• Dry indoors next to a heater and out of the way — Hang drying outdoors is a no brainer. Hang drying indoors may seem inconvenient to some but most of the world does it, and you can too. Air drying in the winter takes longer than the summer heat and sunshine so you’ll want to find an out-of-the-way spot in your house, if possible. Also, try to find a spot that is near a heating source as this will help dry your clothes more quickly. We set up a drying rack near a ductless heat pump in our bedroom so the warm air blows directly onto the clothes. Clothes take about 24 hours to dry so if I hang them first thing in the morning they’ll be dry by the next morning. More great indoor drying tips here.

This pulley system, that lowers for easy hanging and rises above head level for drying, is a clever indoor drying hack.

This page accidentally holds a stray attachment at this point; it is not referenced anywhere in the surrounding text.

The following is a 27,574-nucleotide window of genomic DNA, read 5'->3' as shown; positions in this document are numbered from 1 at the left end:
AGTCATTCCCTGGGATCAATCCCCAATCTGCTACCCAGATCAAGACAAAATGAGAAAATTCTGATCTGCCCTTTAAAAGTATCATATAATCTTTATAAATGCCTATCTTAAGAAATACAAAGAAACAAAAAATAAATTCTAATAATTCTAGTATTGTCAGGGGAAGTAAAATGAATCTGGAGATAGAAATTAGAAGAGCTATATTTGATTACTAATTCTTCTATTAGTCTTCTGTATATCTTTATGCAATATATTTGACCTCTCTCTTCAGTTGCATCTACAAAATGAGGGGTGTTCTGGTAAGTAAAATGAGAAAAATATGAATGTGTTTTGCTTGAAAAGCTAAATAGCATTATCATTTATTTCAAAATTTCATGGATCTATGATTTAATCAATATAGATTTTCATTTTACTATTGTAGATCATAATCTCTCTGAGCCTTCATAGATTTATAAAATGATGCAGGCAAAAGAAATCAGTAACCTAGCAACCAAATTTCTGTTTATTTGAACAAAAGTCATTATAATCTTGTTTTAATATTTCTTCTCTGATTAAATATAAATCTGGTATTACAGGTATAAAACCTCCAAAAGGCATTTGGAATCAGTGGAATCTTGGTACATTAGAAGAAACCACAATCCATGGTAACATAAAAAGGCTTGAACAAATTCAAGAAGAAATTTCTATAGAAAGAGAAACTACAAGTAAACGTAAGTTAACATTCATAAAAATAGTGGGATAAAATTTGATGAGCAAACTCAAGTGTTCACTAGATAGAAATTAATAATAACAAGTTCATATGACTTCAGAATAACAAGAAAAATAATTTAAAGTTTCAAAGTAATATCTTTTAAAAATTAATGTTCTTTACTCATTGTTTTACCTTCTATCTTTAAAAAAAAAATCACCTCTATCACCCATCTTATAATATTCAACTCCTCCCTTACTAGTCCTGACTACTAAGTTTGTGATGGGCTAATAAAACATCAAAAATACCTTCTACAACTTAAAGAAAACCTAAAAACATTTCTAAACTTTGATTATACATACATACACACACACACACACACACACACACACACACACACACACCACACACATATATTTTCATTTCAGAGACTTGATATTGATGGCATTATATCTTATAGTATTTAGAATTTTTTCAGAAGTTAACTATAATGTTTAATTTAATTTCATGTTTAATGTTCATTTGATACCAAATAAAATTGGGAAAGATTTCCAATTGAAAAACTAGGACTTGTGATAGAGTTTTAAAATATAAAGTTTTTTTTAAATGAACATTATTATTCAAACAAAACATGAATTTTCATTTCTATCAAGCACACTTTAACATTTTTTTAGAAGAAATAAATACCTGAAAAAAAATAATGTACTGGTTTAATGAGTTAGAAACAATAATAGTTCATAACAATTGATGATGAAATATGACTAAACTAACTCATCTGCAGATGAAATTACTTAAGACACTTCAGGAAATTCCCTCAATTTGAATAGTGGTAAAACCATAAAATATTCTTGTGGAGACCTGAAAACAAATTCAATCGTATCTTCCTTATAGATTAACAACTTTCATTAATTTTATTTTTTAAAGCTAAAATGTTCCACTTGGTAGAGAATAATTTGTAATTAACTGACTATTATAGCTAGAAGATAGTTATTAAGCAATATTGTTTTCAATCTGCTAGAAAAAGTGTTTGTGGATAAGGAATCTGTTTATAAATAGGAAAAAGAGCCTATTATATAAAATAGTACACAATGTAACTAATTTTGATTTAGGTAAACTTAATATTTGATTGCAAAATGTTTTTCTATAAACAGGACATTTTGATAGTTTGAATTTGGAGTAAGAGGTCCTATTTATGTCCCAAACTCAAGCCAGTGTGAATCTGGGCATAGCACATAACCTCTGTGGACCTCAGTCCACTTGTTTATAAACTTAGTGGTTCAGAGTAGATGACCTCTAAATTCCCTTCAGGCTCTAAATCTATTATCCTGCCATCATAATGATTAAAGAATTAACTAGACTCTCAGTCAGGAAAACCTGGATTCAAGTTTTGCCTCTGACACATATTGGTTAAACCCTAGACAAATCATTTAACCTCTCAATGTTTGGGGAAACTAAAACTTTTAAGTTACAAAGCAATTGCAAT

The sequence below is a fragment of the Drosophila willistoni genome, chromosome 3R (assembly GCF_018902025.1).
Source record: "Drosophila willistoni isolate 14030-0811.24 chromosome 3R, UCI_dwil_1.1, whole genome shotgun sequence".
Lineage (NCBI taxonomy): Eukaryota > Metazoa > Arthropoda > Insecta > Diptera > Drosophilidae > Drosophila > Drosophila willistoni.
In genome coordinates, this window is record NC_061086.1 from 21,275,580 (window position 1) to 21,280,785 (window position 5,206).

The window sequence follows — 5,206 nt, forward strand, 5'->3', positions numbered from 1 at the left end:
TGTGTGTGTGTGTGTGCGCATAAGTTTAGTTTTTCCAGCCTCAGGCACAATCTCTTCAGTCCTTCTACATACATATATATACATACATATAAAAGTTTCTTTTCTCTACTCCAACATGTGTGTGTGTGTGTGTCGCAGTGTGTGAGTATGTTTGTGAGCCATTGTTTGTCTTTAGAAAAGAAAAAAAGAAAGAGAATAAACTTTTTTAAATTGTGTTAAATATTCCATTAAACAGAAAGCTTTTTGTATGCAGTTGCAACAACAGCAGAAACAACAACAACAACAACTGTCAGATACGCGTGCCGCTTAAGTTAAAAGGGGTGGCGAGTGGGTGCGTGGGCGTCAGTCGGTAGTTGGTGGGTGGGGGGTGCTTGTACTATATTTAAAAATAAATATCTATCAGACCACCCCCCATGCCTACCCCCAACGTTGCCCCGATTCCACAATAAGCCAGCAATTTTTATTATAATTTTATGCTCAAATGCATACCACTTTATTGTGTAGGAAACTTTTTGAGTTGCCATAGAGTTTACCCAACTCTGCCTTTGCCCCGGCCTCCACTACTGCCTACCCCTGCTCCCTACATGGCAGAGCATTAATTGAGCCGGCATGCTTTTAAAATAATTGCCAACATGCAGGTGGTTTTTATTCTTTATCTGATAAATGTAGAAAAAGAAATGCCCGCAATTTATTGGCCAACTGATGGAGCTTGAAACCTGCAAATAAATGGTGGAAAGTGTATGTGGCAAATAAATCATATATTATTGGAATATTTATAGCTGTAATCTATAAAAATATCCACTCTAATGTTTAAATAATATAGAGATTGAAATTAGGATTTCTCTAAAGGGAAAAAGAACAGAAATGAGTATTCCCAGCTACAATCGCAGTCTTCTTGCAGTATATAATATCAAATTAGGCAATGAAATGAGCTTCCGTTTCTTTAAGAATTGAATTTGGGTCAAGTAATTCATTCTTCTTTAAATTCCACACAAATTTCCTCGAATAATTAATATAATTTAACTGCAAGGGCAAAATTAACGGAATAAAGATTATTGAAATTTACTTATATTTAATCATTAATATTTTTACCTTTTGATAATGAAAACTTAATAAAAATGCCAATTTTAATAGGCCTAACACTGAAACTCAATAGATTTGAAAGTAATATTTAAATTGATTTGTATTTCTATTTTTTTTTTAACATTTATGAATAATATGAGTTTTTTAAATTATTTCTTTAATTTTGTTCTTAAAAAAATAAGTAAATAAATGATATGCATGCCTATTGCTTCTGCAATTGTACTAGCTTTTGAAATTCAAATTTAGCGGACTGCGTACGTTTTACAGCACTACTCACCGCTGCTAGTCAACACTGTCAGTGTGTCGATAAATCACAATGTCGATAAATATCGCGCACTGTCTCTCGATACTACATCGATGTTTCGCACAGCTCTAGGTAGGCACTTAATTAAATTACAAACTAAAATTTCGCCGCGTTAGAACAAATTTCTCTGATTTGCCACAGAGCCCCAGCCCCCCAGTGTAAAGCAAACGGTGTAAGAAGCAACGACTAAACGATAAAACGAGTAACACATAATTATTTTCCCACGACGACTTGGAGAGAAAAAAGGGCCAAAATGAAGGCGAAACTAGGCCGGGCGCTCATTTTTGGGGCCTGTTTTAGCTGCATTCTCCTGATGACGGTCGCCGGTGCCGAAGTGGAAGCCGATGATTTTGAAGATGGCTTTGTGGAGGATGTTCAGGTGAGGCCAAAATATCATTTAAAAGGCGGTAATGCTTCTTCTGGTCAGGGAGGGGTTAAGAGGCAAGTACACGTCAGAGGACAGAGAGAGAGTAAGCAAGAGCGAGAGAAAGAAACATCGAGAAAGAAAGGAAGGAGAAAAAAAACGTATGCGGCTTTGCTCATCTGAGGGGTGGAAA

• Use clothes pins with clothes lines Clothes pins, that attach to the very end of clothes, work really well with clothes lines. This approach exposes more of the fabric to sun and wind to speed up the drying process compared to clothes that are folded over a line or drying rack. Clothes pins also help ensure the wind doesn’t blow your undies into a bush nearby. 

You can leave the clothes pins on the line when not in use.

  • Wash in the morning — Getting on a good hang drying schedule is essential when incorporating this practice into your daily life. Usually that means doing laundry in the morning so it can hang dry throughout the day. My wife and I typically start the washer as part of our morning routine so we can hang the laundry before starting work for the day.